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When You Awake

"When You Awake"
Song by The Band from the album The Band
Released September 22, 1969
Genre Rock
Length 3:13
Label Capitol
Writer Richard Manuel, Robbie Robertson
Producer John Simon
The Band track listing

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"When You Awake" is a song written by Robbie Robertson and Richard Manuel that was first released on The Band's 1969 self-titled album The Band. A live performance was included on the Bob Dylan and The Band live album Before the Flood.

Lyrics and music

"When You Awake" is a ballad.[1] The lyrics concern a young boy who received advice from "Ollie," who may be a friend or relative.[2][3] Ollie tells the boy how difficult life can be; that the boy is a fool, that "it's a mean old world," to "Be careful where you step and watch what you eat."[3][4] The boy turns to his grandfather for comfort,[3] His grandfather's words comfort the boy by assuring him of his love, but do not contradict the harsh words from Ollie.[3] Music critic Barney Hoskyns suggests that Ollie and the grandfather may be the same person.[2] Robertson has stated that the song "is the story about someone who passes something on to you, and you pass it on to someone else. But it's something you take to heart and carry with you your whole life."[2][5] According to music critic Nick DeRiso, the lyrics are more about feel and emotion than literal detail.[3] DeRiso interprets the final verse as the boy singing after he has grown up and reflecting back on the advice he received long ago.[3] The last lines of the song quote from the traditional gospel song "I Bowed My Head And Cried Holy":[3][4]

And if I thought it would do any good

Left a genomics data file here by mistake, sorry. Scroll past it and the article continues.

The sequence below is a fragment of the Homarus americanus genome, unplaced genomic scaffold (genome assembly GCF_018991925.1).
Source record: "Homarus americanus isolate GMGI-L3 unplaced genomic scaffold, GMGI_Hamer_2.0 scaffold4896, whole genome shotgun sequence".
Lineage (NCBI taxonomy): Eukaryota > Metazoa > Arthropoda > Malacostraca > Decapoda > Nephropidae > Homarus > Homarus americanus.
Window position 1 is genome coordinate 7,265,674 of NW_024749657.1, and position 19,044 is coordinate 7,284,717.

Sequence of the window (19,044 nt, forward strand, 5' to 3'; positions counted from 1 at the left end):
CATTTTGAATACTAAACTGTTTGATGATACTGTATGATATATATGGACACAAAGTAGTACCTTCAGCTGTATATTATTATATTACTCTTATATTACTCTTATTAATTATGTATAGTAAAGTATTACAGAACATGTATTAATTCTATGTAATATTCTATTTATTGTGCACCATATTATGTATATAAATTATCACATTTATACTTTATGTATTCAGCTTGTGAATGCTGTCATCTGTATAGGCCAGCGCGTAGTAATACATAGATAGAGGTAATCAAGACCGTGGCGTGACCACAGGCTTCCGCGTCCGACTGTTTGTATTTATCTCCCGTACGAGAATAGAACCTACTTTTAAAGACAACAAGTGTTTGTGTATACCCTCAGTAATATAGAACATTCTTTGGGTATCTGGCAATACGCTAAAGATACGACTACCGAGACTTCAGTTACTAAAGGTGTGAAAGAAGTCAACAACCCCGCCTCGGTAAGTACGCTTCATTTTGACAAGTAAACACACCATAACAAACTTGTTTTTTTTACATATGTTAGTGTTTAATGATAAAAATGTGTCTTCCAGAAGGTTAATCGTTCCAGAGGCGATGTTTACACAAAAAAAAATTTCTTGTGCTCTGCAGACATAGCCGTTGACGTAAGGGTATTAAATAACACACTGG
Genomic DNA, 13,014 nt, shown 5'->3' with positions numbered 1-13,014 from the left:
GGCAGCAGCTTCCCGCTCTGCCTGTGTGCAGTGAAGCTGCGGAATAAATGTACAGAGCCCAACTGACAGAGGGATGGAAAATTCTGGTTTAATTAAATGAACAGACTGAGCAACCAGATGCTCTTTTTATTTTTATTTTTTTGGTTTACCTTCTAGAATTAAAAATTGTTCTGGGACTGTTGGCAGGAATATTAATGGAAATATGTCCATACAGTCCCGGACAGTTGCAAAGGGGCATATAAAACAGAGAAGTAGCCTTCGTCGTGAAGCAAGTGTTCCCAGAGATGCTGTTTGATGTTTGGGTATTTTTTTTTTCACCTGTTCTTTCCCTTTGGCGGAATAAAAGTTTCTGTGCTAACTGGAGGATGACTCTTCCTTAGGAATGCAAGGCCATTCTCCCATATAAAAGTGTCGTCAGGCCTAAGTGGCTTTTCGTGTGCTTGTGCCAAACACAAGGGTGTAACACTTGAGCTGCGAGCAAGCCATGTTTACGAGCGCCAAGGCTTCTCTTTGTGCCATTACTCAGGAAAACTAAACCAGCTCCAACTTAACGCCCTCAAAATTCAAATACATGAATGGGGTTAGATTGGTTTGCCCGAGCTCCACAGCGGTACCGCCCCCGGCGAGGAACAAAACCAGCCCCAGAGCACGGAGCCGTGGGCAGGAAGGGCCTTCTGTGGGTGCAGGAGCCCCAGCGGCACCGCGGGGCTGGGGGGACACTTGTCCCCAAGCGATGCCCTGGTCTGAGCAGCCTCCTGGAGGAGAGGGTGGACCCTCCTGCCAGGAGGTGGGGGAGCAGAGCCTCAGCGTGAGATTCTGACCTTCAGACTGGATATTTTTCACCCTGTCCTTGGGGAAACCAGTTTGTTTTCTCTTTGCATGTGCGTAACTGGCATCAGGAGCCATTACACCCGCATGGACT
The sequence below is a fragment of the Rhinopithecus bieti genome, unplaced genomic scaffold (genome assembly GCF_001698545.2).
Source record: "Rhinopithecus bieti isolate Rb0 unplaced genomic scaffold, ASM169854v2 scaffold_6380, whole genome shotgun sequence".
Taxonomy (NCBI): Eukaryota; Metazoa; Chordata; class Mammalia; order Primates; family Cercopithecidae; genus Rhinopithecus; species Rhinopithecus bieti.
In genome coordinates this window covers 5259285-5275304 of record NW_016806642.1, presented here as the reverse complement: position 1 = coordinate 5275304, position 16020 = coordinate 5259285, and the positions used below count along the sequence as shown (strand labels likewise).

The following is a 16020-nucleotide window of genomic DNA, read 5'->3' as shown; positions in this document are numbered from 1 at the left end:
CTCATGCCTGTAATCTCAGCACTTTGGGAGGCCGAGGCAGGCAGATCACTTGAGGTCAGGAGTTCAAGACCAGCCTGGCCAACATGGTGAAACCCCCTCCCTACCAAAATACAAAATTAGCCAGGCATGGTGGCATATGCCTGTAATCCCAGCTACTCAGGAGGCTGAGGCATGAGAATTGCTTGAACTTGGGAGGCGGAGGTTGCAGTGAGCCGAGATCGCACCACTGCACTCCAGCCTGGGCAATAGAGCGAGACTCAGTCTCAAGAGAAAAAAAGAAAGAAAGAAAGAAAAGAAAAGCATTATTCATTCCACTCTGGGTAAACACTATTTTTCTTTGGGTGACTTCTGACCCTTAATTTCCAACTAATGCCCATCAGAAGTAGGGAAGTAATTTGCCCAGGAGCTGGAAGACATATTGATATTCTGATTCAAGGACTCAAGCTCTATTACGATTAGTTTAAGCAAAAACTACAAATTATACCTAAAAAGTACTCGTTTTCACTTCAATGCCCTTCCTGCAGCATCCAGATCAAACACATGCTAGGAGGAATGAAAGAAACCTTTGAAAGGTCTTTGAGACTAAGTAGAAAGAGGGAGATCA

I’d stand on the Rock where Moses stood.

Rick Danko sings the lead vocal.[3][4] Manuel plays drums on this song.[3][4] Robertson plays a Merle Travis-sounding riff on guitar, and Garth Hudson and Manuel play organ and drums with a ragtime sound.[3][6] Robertson has said that the guitar part was made up of combinations of notes that were not real chords.[6] As a result, the melody didn't sound good when translated to piano, which is why Manuel, normally the group's pianist, moved to drums.[6] Associated Press writer Mary Campbell heard an influence from Bob Dylan's music in "the way the tune moves forward."[7]


Critics are divided on the merits of the song. Allmusic critic Thomas Ward considers it "one of the lesser songs" on The Band and considers some of the lyrics "trite" and the melody "rather unengaging (although not unattractive)."[1] Ward compares it unfavorably to another Manuel-Robertson song on The Band, "Whispering Pines."[1] Hoskyns calls it "engaging," particularly praising Danko's "folksy vocal."[2] Billboard Magazine regarded the song as one of The Band's "most haunting ballads."[8] Billboard described Danko's vocal performance as "potent."[9] Band biographer Peter Viney describes it as "a strange song in that it breaks up the full blast Americana of the three preceding tracks [on The Band] and the following one. Listen to it again, and it hardly sounds like any kind of rock song at all. Like all their best tracks you grab images as you relisten but you’re hard put to connect these images together."[4][5] DeRiso praises how Danko's vocal provides "more than simple emotion, as he climbs to impossible heights, then storms back down with the greatest of ease, but also real insight and no small amount of wit."[3]